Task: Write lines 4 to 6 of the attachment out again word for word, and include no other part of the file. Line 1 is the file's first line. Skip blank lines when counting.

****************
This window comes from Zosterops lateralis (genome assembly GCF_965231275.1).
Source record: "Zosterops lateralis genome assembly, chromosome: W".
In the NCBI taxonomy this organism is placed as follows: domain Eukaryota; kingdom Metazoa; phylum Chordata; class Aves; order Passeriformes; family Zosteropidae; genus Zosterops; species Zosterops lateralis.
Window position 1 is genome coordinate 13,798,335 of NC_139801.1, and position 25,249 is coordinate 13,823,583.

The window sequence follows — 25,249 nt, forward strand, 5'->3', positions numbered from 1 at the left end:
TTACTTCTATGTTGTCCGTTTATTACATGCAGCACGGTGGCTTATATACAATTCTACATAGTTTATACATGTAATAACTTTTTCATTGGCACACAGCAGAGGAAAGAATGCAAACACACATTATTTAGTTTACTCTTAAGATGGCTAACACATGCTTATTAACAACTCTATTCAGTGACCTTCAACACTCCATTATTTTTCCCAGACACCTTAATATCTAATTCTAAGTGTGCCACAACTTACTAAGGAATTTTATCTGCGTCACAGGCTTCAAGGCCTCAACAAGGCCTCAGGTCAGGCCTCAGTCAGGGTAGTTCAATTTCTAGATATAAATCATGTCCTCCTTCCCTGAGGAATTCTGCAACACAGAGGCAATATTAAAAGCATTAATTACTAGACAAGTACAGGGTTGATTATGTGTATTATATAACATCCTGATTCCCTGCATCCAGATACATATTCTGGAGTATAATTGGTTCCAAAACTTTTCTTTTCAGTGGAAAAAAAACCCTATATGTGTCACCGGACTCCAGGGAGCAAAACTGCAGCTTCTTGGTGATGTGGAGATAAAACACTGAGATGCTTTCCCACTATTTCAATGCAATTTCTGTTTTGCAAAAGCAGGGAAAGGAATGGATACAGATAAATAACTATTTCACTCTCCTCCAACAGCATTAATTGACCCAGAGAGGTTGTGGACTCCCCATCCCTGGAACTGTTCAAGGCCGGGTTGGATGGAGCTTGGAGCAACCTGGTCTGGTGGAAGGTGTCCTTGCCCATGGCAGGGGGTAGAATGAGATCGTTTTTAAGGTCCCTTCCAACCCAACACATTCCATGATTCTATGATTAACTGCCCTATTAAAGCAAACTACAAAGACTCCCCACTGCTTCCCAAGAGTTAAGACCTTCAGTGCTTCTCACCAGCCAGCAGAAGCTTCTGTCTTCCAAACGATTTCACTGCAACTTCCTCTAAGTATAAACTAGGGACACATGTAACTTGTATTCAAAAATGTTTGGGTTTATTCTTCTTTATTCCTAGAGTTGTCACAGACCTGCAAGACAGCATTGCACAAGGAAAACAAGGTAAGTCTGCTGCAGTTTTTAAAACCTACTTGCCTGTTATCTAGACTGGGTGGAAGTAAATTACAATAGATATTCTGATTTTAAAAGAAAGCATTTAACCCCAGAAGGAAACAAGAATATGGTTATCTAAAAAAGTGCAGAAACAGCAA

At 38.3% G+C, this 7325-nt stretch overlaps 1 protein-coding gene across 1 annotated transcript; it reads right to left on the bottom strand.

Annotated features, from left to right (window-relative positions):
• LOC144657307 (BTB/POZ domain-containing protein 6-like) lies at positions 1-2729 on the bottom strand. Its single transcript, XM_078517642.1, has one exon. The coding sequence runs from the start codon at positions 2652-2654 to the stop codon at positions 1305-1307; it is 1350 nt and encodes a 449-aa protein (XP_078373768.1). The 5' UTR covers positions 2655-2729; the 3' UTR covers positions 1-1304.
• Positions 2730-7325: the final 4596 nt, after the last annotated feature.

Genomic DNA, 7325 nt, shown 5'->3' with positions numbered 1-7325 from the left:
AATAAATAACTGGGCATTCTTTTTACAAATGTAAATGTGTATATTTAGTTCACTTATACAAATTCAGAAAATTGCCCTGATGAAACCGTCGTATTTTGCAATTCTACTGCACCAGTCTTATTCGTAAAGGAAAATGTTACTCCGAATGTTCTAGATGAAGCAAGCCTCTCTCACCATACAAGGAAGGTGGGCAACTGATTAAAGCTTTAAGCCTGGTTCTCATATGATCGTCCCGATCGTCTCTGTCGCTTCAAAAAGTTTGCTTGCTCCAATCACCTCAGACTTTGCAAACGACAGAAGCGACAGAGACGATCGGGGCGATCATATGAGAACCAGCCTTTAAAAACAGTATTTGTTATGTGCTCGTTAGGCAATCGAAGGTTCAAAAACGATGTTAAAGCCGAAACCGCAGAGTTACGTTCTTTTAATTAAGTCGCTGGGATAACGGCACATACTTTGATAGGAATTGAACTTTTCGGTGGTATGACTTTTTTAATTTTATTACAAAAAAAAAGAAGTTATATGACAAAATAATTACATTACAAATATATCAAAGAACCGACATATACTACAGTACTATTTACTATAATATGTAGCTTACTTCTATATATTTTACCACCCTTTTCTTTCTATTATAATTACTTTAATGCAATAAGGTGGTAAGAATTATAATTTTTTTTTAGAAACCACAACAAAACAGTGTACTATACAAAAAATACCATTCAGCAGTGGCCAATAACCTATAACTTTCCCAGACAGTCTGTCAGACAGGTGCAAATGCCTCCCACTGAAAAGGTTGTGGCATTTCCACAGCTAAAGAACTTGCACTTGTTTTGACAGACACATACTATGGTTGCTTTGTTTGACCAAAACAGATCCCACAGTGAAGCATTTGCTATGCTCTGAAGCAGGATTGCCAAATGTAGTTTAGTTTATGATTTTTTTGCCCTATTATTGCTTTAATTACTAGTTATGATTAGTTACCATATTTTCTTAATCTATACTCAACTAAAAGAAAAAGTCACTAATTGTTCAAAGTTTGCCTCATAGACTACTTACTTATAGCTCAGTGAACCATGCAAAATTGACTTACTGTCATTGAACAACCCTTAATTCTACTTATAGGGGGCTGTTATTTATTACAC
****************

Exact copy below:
Window position 1 is genome coordinate 13,798,335 of NC_139801.1, and position 25,249 is coordinate 13,823,583.

The window sequence follows — 25,249 nt, forward strand, 5'->3', positions numbered from 1 at the left end:
TTACTTCTATGTTGTCCGTTTATTACATGCAGCACGGTGGCTTATATACAATTCTACATAGTTTATACATGTAATAACTTTTTCATTGGCACACAGCAGAGGAAAGAATGCAAACACACATTATTTAGTTTACTCTTAAGATGGCTAACACATGCTTATTAACAACTCTATTCAGTGACCTTCAACACTCCATTATTTTTCCCAGACACCTTAATATCTAATTCTAAGTGTGCCACAACTTACTAAGGAATTTTATCTGCGTCACAGGCTTCAAGGCCTCAACAAGGCCTCAGGTCAGGCCTCAGTCAGGGTAGTTCAATTTCTAGATATAAATCATGTCCTCCTTCCCTGAGGAATTCTGCAACACAGAGGCAATATTAAAAGCATTAATTACTAGACAAGTACAGGGTTGATTATGTGTATTATATAACATCCTGATTCCCTGCATCCAGATACATATTCTGGAGTATAATTGGTTCCAAAACTTTTCTTTTCAGTGGAAAAAAAACCCTATATGTGTCACCGGACTCCAGGGAGCAAAACTGCAGCTTCTTGGTGATGTGGAGATAAAACACTGAGATGCTTTCCCACTATTTCAATGCAATTTCTGTTTTGCAAAAGCAGGGAAAGGAATGGATACAGATAAATAACTATTTCACTCTCCTCCAACAGCATTAATTGACCCAGAGAGGTTGTGGACTCCCCATCCCTGGAACTGTTCAAGGCCGGGTTGGATGGAGCTTGGAGCAACCTGGTCTGGTGGAAGGTGTCCTTGCCCATGGCAGGGGGTAGAATGAGATCGTTTTTAAGGTCCCTTCCAACCCAACACATTCCATGATTCTATGATTAACTGCCCTATTAAAGCAAACTACAAAGACTCCCCACTGCTTCCCAAGAGTTAAGACCTTCAGTGCTTCTCACCAGCCAGCAGAAGCTTCTGTCTTCCAAACGATTTCACTGCAACTTCCTCTAAGTATAAACTAGGGACACATGTAACTTGTATTCAAAAATGTTTGGGTTTATTCTTCTTTATTCCTAGAGTTGTCACAGACCTGCAAGACAGCATTGCACAAGGAAAACAAGGTAAGTCTGCTGCAGTTTTTAAAACCTACTTGCCTGTTATCTAGACTGGGTGGAAGTAAATTACAATAGATATTCTGATTTTAAAAGAAAGCATTTAACCCCAGAAGGAAACAAGAATATGGTTATCTAAAAAAGTGCAGAAACAGCAA